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curbs. She said she doesn't like walking to school on rainy days because ... the street has a lot of puddles and they're really big,” said Vanessa, a sixth-grader at Calwa Elementary School.”23

Standing Pools of Water Stagnant pools of water caused by the absence of gutters and curbs, or because generally vacant property has gone wild, are all too common in Porterville, Tulare County. (The example comes from an island only recently annexed into the city.) The fear of contracting West Nile virus – generally contracted through mosquito bites – is heightened because mosquitoes are attracted to the pools of stagnant water and there is little mosquito abatement in Porterville.24

2. Street Lighting In many unincorporated communities, adding street lighting is viewed as a way to reduce residents’ fear of crime in their neighborhoods. In southwest Modesto’s Paradise South (island or fringe), an area of higher crime, residents believe that if streetlights were installed it would prevent criminals from “lurking,” aid traffic safety and increase pedestrian traffic.25 The lack of street lighting has been identified as a built environment barrier to health, as it decreases the likelihood that residents will be able to walk and engage in other forms of exercise in the evening after work. .

Residents can sometimes opt to pay for street lights on their streets, when feasible, but still do not always receive adequate maintenance services. Residents have paid taxes to install and maintain streetlights in the high-crime Franklin-Beachwood area (unsure of location, but a CDP) of Merced County, but one resident claims that the county has failed to regularly change light bulbs (less than once per year) and he “feels like the county has forgotten about his neighborhood” through its negligence. 26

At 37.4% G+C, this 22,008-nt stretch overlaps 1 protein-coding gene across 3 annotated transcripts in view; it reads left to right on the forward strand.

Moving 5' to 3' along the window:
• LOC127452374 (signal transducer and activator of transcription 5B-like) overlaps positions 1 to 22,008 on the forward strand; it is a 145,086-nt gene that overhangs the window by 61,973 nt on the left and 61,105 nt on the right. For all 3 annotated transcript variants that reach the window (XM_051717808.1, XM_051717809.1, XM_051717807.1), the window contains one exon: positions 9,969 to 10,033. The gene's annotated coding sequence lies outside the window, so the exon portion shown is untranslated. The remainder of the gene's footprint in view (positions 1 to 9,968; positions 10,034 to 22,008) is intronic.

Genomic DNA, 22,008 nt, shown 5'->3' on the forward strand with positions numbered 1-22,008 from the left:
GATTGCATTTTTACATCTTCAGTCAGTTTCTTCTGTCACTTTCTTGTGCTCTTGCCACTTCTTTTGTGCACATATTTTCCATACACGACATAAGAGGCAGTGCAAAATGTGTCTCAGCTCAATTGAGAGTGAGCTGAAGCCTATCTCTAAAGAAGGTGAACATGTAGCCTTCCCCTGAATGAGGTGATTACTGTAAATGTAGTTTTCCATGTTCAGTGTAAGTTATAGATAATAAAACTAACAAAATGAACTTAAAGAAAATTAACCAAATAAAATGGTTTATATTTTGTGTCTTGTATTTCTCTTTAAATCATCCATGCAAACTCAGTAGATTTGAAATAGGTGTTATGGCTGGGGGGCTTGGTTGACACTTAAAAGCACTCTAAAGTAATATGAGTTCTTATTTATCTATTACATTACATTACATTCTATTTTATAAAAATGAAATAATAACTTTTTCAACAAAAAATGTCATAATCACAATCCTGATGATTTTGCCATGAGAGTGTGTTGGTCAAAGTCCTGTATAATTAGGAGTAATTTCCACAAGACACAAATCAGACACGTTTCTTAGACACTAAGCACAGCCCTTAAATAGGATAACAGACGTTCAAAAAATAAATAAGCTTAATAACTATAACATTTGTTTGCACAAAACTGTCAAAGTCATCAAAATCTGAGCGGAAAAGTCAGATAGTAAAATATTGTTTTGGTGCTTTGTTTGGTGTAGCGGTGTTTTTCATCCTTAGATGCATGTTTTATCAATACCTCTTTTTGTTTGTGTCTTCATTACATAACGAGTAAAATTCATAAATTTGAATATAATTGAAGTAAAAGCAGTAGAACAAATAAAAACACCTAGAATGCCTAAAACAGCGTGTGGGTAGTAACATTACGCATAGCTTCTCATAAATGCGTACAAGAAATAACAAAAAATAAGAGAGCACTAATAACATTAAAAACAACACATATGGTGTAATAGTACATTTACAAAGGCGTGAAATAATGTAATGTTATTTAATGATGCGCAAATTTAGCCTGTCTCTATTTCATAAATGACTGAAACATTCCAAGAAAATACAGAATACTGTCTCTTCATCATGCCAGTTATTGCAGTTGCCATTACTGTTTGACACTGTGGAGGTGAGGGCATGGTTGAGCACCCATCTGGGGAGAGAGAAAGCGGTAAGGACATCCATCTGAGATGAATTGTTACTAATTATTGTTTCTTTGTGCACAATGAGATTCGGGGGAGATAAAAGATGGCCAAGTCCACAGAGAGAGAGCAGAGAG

3. Roads Unsafe, smaller roads and inadequate traffic enforcement for both speeding and driving under the influence of alcohol and drugs plague rural roads in unincorporated parts of the San Joaquin Valley.27 In some areas of Fresno County high-growth “traffic levels exceed what the roads were built to handle” and two lane roads with no medians make head-on collisions more likely.28 Narrow, poorly constructed roads in unincorporated areas “that don’t meet safety standards and (have) limited traffic enforcement,” lead to dozens of fatal car crashes per year.29

In Tulare County heavily-traveled, pothole-littered roads in “many of these unincorporated communities have not seen a road grater for 40 years” as stated by Chairman Allen Ishida of County’s Board of Supervisors.30 It will take an estimated 30 years to improve these sorts of roads in Tulare County.31


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